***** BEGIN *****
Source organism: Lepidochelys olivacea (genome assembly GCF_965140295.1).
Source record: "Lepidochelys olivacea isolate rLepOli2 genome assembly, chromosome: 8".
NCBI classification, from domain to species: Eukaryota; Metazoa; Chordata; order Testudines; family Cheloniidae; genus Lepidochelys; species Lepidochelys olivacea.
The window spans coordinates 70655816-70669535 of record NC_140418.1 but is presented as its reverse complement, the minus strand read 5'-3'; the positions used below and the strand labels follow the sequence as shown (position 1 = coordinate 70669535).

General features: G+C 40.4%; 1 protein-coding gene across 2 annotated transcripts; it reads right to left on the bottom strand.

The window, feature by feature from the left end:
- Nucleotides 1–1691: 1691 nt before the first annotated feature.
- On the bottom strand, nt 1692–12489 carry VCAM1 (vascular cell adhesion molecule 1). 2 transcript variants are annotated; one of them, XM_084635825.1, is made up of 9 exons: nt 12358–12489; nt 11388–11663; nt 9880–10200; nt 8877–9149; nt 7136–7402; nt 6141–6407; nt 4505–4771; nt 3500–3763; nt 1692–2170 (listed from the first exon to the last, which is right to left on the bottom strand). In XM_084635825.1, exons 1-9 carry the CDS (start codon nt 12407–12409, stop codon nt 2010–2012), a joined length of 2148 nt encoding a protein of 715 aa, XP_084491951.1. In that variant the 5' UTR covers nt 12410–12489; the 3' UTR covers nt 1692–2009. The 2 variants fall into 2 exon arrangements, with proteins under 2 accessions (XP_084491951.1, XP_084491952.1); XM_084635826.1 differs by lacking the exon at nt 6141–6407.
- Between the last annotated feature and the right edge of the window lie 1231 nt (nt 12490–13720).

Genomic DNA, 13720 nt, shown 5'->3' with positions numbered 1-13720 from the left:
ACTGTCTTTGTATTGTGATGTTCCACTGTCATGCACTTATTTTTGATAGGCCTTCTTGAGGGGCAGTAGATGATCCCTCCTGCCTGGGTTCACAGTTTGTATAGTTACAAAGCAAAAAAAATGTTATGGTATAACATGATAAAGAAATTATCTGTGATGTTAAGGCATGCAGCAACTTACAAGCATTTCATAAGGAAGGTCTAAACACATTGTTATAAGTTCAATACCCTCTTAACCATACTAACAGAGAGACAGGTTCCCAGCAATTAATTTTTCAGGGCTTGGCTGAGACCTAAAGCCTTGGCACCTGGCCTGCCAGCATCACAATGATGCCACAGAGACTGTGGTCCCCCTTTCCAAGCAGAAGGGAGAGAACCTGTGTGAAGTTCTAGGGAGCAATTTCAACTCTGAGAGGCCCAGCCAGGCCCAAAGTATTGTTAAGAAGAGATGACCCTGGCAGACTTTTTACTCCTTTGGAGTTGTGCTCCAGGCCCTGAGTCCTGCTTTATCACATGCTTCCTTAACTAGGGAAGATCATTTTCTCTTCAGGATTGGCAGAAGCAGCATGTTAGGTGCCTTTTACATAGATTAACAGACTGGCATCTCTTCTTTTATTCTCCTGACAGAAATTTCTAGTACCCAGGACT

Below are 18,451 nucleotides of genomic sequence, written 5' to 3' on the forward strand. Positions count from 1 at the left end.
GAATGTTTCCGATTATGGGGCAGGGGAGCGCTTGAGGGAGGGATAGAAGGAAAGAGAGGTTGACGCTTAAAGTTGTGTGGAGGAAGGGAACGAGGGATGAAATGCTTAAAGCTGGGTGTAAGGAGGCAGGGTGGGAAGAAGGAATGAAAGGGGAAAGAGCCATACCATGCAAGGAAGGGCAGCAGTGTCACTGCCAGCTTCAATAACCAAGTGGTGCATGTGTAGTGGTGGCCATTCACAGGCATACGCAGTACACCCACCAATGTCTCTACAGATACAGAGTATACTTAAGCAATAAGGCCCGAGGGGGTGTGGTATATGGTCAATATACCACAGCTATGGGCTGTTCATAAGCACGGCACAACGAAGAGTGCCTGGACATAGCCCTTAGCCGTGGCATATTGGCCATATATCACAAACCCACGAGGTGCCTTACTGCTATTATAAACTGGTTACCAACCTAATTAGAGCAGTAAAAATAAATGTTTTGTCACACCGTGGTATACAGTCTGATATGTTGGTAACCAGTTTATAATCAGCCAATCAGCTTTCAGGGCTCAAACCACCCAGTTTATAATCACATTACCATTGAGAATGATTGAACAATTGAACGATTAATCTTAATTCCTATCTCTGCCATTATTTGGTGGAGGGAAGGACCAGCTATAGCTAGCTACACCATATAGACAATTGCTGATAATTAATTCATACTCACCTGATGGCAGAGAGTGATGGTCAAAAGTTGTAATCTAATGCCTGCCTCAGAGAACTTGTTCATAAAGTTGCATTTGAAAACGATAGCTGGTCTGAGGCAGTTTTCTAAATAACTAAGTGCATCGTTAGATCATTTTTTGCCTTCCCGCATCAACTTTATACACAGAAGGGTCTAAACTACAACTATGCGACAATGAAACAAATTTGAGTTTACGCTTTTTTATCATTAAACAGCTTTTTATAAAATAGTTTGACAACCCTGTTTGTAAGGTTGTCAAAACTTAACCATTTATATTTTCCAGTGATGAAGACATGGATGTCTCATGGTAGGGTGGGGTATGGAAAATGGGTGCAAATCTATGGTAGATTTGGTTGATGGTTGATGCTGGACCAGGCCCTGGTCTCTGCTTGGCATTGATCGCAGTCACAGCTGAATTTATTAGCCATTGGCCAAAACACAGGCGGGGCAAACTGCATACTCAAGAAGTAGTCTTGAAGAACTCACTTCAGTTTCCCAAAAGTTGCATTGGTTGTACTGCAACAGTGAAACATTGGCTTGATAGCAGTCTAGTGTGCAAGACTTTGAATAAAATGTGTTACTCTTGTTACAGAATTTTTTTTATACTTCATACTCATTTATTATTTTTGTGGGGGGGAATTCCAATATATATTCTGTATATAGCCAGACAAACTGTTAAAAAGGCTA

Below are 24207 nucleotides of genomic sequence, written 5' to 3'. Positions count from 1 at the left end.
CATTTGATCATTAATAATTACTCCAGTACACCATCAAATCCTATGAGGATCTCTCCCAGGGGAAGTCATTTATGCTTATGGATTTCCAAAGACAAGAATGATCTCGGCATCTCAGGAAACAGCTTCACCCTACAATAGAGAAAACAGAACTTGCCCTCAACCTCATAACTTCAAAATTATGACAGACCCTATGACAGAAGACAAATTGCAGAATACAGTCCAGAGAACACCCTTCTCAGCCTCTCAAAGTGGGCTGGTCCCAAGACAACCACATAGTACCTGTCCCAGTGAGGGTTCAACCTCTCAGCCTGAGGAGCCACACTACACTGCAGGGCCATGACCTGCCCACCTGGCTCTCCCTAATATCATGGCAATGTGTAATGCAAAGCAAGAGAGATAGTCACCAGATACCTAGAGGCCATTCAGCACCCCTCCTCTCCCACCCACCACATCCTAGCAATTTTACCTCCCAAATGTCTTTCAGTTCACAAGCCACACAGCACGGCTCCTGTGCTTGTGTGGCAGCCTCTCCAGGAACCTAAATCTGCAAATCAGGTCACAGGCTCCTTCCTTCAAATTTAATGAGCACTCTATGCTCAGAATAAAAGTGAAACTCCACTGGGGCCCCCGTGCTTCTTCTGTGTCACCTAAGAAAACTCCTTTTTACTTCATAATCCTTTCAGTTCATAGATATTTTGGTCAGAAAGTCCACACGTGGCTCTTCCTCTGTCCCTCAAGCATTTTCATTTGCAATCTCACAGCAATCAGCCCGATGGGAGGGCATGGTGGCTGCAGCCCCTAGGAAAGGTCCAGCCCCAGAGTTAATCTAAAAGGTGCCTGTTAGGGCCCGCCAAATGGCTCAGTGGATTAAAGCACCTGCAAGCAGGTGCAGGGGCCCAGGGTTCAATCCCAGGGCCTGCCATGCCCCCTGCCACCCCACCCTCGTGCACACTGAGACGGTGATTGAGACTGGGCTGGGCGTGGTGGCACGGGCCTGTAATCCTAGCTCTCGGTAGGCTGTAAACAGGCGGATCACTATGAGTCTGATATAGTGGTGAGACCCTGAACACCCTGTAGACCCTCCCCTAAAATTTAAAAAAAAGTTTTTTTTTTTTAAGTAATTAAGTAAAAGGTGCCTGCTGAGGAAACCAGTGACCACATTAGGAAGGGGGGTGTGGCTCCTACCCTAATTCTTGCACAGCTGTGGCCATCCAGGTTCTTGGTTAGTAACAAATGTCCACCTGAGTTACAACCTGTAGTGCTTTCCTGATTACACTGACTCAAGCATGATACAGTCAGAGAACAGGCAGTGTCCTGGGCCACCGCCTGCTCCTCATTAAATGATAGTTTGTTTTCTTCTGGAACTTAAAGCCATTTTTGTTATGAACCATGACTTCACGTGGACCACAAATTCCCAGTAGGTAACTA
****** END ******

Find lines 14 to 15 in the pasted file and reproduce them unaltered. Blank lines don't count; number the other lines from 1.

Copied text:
Below are 24207 nucleotides of genomic sequence, written 5' to 3'. Positions count from 1 at the left end.
CATTTGATCATTAATAATTACTCCAGTACACCATCAAATCCTATGAGGATCTCTCCCAGGGGAAGTCATTTATGCTTATGGATTTCCAAAGACAAGAATGATCTCGGCATCTCAGGAAACAGCTTCACCCTACAATAGAGAAAACAGAACTTGCCCTCAACCTCATAACTTCAAAATTATGACAGACCCTATGACAGAAGACAAATTGCAGAATACAGTCCAGAGAACACCCTTCTCAGCCTCTCAAAGTGGGCTGGTCCCAAGACAACCACATAGTACCTGTCCCAGTGAGGGTTCAACCTCTCAGCCTGAGGAGCCACACTACACTGCAGGGCCATGACCTGCCCACCTGGCTCTCCCTAATATCATGGCAATGTGTAATGCAAAGCAAGAGAGATAGTCACCAGATACCTAGAGGCCATTCAGCACCCCTCCTCTCCCACCCACCACATCCTAGCAATTTTACCTCCCAAATGTCTTTCAGTTCACAAGCCACACAGCACGGCTCCTGTGCTTGTGTGGCAGCCTCTCCAGGAACCTAAATCTGCAAATCAGGTCACAGGCTCCTTCCTTCAAATTTAATGAGCACTCTATGCTCAGAATAAAAGTGAAACTCCACTGGGGCCCCCGTGCTTCTTCTGTGTCACCTAAGAAAACTCCTTTTTACTTCATAATCCTTTCAGTTCATAGATATTTTGGTCAGAAAGTCCACACGTGGCTCTTCCTCTGTCCCTCAAGCATTTTCATTTGCAATCTCACAGCAATCAGCCCGATGGGAGGGCATGGTGGCTGCAGCCCCTAGGAAAGGTCCAGCCCCAGAGTTAATCTAAAAGGTGCCTGTTAGGGCCCGCCAAATGGCTCAGTGGATTAAAGCACCTGCAAGCAGGTGCAGGGGCCCAGGGTTCAATCCCAGGGCCTGCCATGCCCCCTGCCACCCCACCCTCGTGCACACTGAGACGGTGATTGAGACTGGGCTGGGCGTGGTGGCACGGGCCTGTAATCCTAGCTCTCGGTAGGCTGTAAACAGGCGGATCACTATGAGTCTGATATAGTGGTGAGACCCTGAACACCCTGTAGACCCTCCCCTAAAATTTAAAAAAAAGTTTTTTTTTTTTAAGTAATTAAGTAAAAGGTGCCTGCTGAGGAAACCAGTGACCACATTAGGAAGGGGGGTGTGGCTCCTACCCTAATTCTTGCACAGCTGTGGCCATCCAGGTTCTTGGTTAGTAACAAATGTCCACCTGAGTTACAACCTGTAGTGCTTTCCTGATTACACTGACTCAAGCATGATACAGTCAGAGAACAGGCAGTGTCCTGGGCCACCGCCTGCTCCTCATTAAATGATAGTTTGTTTTCTTCTGGAACTTAAAGCCATTTTTGTTATGAACCATGACTTCACGTGGACCACAAATTCCCAGTAGGTAACTA